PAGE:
Seven farmers from northeast China's Liaoning Province have recently brought the Ministry of Land and Resources to court, asking for deserved compensation for their farmland requisitioned for a construction project approved by the ministry.
Although the farmers lost the case in the first trial, this unprecedented lawsuit bears broad significance to the issue of land safety in China.
Full compensation for land used for construction purposes has been one of the recent policies promulgated by the central government to control the flow away of farmland, which gave the farmers the courage to claim their rights.
Rising food prices since the spring of this year have caused alarm over shrinking farmland. In the third quarter of this year, grain prices were 35.1 percent higher than the same period last year.
According to experts' analysis, a major reason for food price hikes is the decreasing output of domestic agriculture. For fours years in a row, China's grain production has been lower than total consumption.
Over the past seven years, China's cultivated land has shrunk from 130 million hectares to 123 million hectares, of which the total grain planting area has fallen to the lowest level since 1978. At the same time, China's population has been growing at 10 million annually on average.
The latest figures from the Ministry of Land and Resources indicate that China's cultivated land in 2003 decreased 2.01 percent from the previous year, with the average per capita cultivated land falling from 0.098 hectares to 0.095 hectares.
Most of the missing farmland has been used for industrial construction and housing purposes which, with the fast development of the national economy and the improvement of living level, have expanded at a surprising rate.
Pan Mingcai, director of the farmland protection department of the Ministry of Land and Resources, said the use of land for non-agricultural purposes is obviously ahead of schedule.
"Our national plan in 1996 was to use no more than 1.97 million hectares of farmland for non-agricultural purposes by 2010. However, by 2003 a large part of this quota had been used, and some coastal provinces had even used up the quota," he said.
The serious land situation forced the Chinese government to be tough with land policies. In April this year, the State Council halted the ratification of farmland for other uses for six months and started to rectify the national land market. Special teams organized by seven departments under the State Council were sent to various localities earlier this month to investigate results of the rectification. Any practices of land abuse will face severe punishment, the government said.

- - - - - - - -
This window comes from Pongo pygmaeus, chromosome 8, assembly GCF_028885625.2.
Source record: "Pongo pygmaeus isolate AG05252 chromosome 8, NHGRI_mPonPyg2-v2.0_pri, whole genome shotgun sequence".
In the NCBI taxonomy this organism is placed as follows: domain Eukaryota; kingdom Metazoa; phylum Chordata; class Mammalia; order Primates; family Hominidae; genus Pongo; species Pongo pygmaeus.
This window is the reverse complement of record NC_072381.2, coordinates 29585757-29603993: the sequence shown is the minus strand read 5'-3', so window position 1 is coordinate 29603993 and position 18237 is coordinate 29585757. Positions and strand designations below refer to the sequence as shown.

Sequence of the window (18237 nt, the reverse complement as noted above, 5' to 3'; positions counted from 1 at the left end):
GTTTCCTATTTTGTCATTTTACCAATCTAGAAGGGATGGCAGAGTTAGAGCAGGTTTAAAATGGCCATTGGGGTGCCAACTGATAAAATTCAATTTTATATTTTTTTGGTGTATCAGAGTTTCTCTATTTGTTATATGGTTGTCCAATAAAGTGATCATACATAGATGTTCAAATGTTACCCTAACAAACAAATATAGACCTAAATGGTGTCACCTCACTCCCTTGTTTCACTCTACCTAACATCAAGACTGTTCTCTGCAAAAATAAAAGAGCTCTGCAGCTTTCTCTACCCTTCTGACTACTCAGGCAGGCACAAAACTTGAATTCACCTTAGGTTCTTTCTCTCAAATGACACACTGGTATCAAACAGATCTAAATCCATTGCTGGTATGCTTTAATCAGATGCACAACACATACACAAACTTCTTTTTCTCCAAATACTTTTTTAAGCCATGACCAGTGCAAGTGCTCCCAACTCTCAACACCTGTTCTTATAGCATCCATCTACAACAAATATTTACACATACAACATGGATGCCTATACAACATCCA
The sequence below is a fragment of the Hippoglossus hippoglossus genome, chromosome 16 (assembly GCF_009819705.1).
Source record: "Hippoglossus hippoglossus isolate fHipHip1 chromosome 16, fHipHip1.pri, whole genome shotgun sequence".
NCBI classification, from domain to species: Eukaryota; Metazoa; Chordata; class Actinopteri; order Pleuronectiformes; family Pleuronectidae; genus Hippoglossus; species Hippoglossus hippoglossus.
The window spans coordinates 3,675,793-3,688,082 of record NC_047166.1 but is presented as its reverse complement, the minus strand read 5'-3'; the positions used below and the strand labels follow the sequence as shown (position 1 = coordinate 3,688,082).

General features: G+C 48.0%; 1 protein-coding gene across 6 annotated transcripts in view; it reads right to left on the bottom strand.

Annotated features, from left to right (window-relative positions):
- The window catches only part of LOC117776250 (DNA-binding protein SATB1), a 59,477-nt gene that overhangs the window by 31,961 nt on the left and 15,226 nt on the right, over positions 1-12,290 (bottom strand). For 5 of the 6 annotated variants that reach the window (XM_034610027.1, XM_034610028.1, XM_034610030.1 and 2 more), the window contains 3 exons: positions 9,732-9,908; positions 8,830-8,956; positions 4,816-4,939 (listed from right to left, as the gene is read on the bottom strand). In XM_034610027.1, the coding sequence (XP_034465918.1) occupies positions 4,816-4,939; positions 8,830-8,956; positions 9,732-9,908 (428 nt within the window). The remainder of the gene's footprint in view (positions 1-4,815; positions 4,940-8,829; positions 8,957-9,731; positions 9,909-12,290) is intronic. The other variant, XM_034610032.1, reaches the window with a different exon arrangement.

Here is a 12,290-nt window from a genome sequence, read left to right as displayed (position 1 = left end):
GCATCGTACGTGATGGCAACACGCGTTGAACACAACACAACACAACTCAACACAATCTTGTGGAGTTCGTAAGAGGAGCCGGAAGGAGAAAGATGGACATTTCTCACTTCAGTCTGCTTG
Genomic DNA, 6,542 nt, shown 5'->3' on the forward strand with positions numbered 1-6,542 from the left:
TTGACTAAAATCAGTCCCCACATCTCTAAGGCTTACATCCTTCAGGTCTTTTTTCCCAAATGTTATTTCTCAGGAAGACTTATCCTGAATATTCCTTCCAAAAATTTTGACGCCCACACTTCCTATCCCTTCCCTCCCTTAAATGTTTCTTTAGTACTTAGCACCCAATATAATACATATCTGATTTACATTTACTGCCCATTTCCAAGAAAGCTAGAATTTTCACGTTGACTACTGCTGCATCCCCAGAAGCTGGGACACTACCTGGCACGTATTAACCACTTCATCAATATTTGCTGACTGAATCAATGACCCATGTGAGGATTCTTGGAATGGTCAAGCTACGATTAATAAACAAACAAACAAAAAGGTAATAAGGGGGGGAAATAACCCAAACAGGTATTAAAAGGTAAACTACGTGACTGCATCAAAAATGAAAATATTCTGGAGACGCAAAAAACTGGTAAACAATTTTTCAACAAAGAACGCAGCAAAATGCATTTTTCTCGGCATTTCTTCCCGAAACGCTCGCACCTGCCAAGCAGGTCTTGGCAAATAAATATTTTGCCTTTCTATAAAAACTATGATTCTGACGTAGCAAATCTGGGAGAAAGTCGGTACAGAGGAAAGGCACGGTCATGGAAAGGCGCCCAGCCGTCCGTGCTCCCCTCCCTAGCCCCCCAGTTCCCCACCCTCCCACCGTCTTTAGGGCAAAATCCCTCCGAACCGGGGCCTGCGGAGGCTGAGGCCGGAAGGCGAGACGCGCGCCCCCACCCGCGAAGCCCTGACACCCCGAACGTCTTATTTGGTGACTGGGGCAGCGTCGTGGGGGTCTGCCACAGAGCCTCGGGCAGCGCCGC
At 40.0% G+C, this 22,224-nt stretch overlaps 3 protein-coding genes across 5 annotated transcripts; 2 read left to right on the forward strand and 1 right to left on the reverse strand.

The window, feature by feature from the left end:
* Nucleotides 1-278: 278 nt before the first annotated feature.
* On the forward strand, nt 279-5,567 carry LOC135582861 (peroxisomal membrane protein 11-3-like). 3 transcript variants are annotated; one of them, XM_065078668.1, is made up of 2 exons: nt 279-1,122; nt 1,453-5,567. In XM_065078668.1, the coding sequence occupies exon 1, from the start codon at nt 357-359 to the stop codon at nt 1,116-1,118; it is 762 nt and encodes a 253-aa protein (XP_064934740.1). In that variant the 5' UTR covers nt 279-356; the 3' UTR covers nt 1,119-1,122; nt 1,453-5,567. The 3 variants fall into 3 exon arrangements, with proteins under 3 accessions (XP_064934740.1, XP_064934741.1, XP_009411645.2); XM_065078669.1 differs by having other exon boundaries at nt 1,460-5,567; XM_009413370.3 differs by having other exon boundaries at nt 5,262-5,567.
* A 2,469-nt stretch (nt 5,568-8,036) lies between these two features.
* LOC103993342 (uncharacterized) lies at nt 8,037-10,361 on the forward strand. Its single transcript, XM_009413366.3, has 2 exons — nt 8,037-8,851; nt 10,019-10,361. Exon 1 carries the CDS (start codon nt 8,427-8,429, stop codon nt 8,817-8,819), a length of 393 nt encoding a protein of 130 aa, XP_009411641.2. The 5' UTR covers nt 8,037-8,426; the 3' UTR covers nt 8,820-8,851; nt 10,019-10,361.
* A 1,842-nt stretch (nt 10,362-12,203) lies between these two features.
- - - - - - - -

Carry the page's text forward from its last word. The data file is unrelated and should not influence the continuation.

Development zones of various kinds have played important roles in China's economic development. At the same time, they are big land users, usually circling large areas of farmland for industrial, technological, tourism or trade development. In July 2003, the central government suspended the opening of new development zones and demanded the closure of inefficient zones. So far some two thirds of all the zones have been closed, reducing the total area occupied by more than 24,000 square kilometers.
In Beijing alone, the number of development zones have been sharply cut from 470 to 28, a decrease of 94 percent.
Sources from the Ministry of Land and Resources said that the ministry is examining the remaining zones. Those that fall short of the required standards will be forced to close.
Another big problem China has set to ravel out is law-breaking practices by real estate developers, who for many years have been buying farmland at very low prices by signing contracts with local governments. Many developers made a fortune simply by storing land and selling at a huge profit.
Since 1999, the Ministry of Land and Resources has been promoting a public bidding system for land use, with the auctioned prices usually much higher than negotiated prices. In the first half of this year, a total of 19,400 hectares of land were sold via public bidding, with a revenue of 125.94 billion yuan (about 15.32 billion US dollars). The auctioned area accounted for 28.78 percent of the total sold area during the period while the revenue made up 61.6 percent of the total.
The measures taken so far have been quite effective in protecting farmland, but China still has a fairly long way to go to ensure it can keep enough land to produce sufficient food for its people.
(Xinhua News Agency December 11, 2004)